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The newsletter of UCL Library Services - Issue 28: Summer 2011
Inside this issue
Editorial board members:

Vincent Matthews, Chris Carrington, Deborah Furness, Nova Larch, Martine Painter, Ruth Russell & Margaret Stone.
:: Contact the editorial board

UCL Alumni membership of UCL Library Services

Alumni Benefits Card One of the many benefits of being a UCL Alumnus is that you can re-join as a member of UCL Library Services once you have graduated. Alumni can choose between free reference access (i.e. no borrowing), or membership including the ability to borrow, for £50 per year, up to five items at a time for the usual periods. Cards are issued for one calendar year, and can be renewed for the same period at any time thereafter.

To apply for membership, please visit one of our service points with the ID and documentation we describe at http://www.ucl.ac.uk/library/exstud.shtml

We welcome enquiries about Alumni membership. Please contact us at lib-membership@ucl.ac.uk.

by Matthew Reynolds, Head of Membership
Summer projects

Building works The skies may be cloudy and the sun may or may not show up, but it is summer-time. Indeed, the true signs of summer at UCL are here: 'tis the season for boots, hard hats and power tools. The builders are at the gates, so I am writing to let you know where and when you might have a chance to see them.

Projects include:

  • Refurbishment of Science Library goods lift
  • Refurbishment and opening of Science Library back stairs
  • Special Collections move
  • Main Library external cleaning/repairs
  • New Cardax door to Main Library
  • Power to Scandinavian and Dutch Reading Rooms; and to Bartlett Library
  • Decoration of Institute of Archaeology Library
by Ben Meunier, Assistant Librarian (Building Projects)
In Focus - UCL Special Collections move in numbers

Some facts and figures in relation to the UCL Special Collections move…

UCL Special Collections move
  • 5,000 metres moved to date out of 7,000 linear metres of shelving
  • 8 weeks remaining before the UCL lease expires on the building at 140 Hampstead Road in late September
  • Over 100 archive collections, including Jeremy Bentham's manuscripts
  • 18 months of planning, preparing and moving the collections
  • 60 van journeys will be needed to move all the material out of 140 Hampstead Road to The National Archives
  • Special Collections come in all shapes and sizes… Some of our largest books are too big fit on 1 metre-wide shelves
  • More than 400 volunteers took part in preparing the collections by cleaning, wrapping and boxing books and archives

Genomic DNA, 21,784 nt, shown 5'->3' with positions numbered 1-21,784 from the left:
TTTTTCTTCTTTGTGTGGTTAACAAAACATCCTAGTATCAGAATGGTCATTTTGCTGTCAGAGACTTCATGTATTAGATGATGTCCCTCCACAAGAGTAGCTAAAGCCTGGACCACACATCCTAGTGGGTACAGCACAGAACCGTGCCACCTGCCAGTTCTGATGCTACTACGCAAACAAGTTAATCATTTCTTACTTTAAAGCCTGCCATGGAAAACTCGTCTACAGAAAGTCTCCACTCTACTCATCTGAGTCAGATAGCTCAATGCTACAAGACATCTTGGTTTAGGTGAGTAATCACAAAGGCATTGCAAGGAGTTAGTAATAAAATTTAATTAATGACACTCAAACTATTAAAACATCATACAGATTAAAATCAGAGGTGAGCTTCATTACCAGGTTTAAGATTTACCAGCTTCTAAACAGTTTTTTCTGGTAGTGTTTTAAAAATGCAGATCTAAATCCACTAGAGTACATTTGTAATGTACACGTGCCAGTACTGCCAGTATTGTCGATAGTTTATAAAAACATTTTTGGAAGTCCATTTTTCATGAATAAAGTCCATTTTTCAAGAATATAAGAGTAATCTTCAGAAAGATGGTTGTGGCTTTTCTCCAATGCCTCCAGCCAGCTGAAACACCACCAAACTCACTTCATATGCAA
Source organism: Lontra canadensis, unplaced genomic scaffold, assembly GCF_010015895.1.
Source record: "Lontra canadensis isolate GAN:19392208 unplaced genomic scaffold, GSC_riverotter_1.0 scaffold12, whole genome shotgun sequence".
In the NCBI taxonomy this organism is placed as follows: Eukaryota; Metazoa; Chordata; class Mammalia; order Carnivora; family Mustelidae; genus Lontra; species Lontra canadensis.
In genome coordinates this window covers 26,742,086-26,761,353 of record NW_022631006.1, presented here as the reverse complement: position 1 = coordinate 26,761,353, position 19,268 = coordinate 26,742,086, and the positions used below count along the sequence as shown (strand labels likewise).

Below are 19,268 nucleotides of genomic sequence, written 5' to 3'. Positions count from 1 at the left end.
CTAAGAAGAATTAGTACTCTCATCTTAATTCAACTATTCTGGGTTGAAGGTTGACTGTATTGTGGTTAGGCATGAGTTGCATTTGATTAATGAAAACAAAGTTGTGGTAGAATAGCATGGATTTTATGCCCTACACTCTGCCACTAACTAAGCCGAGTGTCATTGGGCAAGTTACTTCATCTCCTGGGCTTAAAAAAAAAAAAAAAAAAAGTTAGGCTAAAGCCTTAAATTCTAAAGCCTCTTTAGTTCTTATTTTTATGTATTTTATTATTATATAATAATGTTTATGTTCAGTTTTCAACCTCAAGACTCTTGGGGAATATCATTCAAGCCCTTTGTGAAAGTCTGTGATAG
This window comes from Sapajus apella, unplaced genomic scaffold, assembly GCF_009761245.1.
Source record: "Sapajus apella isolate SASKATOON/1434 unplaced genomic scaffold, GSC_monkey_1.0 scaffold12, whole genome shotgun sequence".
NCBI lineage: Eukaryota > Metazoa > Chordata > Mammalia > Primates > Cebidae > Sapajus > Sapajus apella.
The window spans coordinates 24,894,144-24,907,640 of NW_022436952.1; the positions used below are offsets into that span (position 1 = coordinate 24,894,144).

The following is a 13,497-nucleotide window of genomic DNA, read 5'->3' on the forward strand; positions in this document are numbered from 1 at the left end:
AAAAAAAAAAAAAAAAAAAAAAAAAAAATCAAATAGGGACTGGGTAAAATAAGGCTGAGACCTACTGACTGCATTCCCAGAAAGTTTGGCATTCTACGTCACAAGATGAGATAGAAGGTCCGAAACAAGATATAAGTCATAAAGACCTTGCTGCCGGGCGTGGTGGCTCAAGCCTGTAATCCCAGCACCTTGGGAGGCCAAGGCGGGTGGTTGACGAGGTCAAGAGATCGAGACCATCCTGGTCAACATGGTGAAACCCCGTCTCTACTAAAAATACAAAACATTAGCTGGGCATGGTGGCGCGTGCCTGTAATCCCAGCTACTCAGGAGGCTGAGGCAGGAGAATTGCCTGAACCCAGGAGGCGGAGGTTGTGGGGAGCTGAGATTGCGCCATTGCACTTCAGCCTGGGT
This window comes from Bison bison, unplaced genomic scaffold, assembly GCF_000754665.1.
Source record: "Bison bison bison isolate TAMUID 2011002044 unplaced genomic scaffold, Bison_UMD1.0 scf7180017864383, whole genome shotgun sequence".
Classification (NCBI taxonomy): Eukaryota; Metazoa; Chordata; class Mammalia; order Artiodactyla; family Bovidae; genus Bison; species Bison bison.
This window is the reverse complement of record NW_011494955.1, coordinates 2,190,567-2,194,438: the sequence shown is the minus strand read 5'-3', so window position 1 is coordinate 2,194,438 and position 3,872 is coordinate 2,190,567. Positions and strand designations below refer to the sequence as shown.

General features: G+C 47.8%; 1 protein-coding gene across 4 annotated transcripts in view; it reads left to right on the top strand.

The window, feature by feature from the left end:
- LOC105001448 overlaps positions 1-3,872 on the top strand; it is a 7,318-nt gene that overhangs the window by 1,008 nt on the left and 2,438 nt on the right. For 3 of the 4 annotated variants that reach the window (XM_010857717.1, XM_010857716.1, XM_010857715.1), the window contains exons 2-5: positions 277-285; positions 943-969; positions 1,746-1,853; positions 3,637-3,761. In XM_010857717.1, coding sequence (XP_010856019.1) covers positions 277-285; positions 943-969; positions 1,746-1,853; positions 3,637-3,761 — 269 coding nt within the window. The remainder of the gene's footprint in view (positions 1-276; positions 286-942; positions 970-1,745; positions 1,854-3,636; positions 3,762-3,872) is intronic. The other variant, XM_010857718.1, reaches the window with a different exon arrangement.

• A thousand thanks to all Library Services staff and volunteers who have helped and continue to work towards the care of UCL's unique Special Collections
UCL Special Collections move

Other buildings-related updates

UCL Science Library

Collections moves:

  • Computer Science has moved to the 4th floor and now shares the reading room with Engineering
  • Physics and Astronomy has moved on the 3rd floor into the space formerly occupied by Computer Science
  • Management and Medical Science Periodicals have been re-organized in the 2nd floor reading room, to improve the reading room. Power sockets will be installed onto the desks from 8th August

Two new Group Study rooms being created on 3rd floor, equipped with furniture and AV equipment to match the ground floor pods.

Power sockets are being installed to all reader desks on floors 1-4, in time for the start of term.

The goods lift refurbishment is progressing on target, due to complete by 23/09/2011.

UCL Main Library

Power to desks in Scandinavian, Dutch and History reading rooms will mean that the reading rooms need to be closed between the following dates:

  • Scandinavian from 20/07/2011 to 05/08/2011
  • Dutch from 08/08/2011 to 26/08/2011
  • History from 24/08/2011 to 23/09/2011 (rooms will be closed independently)

UCL Institute of Archaeology Library

The walls and ceiling will be redecorated this summer

UCL Institute of Ophthalmology Library

A new museum wall is being installed in the library in August. Keep your eyes peeled for more information on what looks set to be an exciting inaugural exhibition.

UCL Language and Speech Science Library

A new training room is being created in the library over the summer.